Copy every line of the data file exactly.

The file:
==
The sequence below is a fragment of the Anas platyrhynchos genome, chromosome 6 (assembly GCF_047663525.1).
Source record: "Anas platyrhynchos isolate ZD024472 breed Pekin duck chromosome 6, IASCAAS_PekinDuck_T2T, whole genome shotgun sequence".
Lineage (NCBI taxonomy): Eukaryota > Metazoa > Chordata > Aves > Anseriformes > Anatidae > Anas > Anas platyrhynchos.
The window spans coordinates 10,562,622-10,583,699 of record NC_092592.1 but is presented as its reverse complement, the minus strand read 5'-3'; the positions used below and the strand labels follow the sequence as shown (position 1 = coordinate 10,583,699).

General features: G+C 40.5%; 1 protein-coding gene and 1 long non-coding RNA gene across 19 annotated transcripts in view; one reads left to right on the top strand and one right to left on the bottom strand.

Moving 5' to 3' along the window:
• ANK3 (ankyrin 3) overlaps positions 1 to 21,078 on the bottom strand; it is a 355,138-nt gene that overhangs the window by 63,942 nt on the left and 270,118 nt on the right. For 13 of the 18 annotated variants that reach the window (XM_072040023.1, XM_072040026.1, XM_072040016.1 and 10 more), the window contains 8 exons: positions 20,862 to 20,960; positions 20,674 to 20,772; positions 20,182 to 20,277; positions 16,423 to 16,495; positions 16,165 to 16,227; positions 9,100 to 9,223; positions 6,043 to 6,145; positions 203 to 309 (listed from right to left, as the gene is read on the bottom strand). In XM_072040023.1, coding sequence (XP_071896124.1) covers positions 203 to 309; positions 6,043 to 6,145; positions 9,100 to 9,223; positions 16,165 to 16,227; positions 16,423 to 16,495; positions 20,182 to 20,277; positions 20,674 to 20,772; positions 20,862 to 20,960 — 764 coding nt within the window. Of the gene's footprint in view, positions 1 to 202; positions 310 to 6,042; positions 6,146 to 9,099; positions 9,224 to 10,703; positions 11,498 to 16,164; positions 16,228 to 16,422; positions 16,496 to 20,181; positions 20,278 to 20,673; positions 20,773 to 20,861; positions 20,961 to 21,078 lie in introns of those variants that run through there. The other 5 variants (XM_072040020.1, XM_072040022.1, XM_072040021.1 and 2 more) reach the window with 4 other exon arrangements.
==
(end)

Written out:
The sequence below is a fragment of the Anas platyrhynchos genome, chromosome 6 (assembly GCF_047663525.1).
Source record: "Anas platyrhynchos isolate ZD024472 breed Pekin duck chromosome 6, IASCAAS_PekinDuck_T2T, whole genome shotgun sequence".
Lineage (NCBI taxonomy): Eukaryota > Metazoa > Chordata > Aves > Anseriformes > Anatidae > Anas > Anas platyrhynchos.
The window spans coordinates 10,562,622-10,583,699 of record NC_092592.1 but is presented as its reverse complement, the minus strand read 5'-3'; the positions used below and the strand labels follow the sequence as shown (position 1 = coordinate 10,583,699).

General features: G+C 40.5%; 1 protein-coding gene and 1 long non-coding RNA gene across 19 annotated transcripts in view; one reads left to right on the top strand and one right to left on the bottom strand.

Moving 5' to 3' along the window:
• ANK3 (ankyrin 3) overlaps positions 1 to 21,078 on the bottom strand; it is a 355,138-nt gene that overhangs the window by 63,942 nt on the left and 270,118 nt on the right. For 13 of the 18 annotated variants that reach the window (XM_072040023.1, XM_072040026.1, XM_072040016.1 and 10 more), the window contains 8 exons: positions 20,862 to 20,960; positions 20,674 to 20,772; positions 20,182 to 20,277; positions 16,423 to 16,495; positions 16,165 to 16,227; positions 9,100 to 9,223; positions 6,043 to 6,145; positions 203 to 309 (listed from right to left, as the gene is read on the bottom strand). In XM_072040023.1, coding sequence (XP_071896124.1) covers positions 203 to 309; positions 6,043 to 6,145; positions 9,100 to 9,223; positions 16,165 to 16,227; positions 16,423 to 16,495; positions 20,182 to 20,277; positions 20,674 to 20,772; positions 20,862 to 20,960 — 764 coding nt within the window. Of the gene's footprint in view, positions 1 to 202; positions 310 to 6,042; positions 6,146 to 9,099; positions 9,224 to 10,703; positions 11,498 to 16,164; positions 16,228 to 16,422; positions 16,496 to 20,181; positions 20,278 to 20,673; positions 20,773 to 20,861; positions 20,961 to 21,078 lie in introns of those variants that run through there. The other 5 variants (XM_072040020.1, XM_072040022.1, XM_072040021.1 and 2 more) reach the window with 4 other exon arrangements.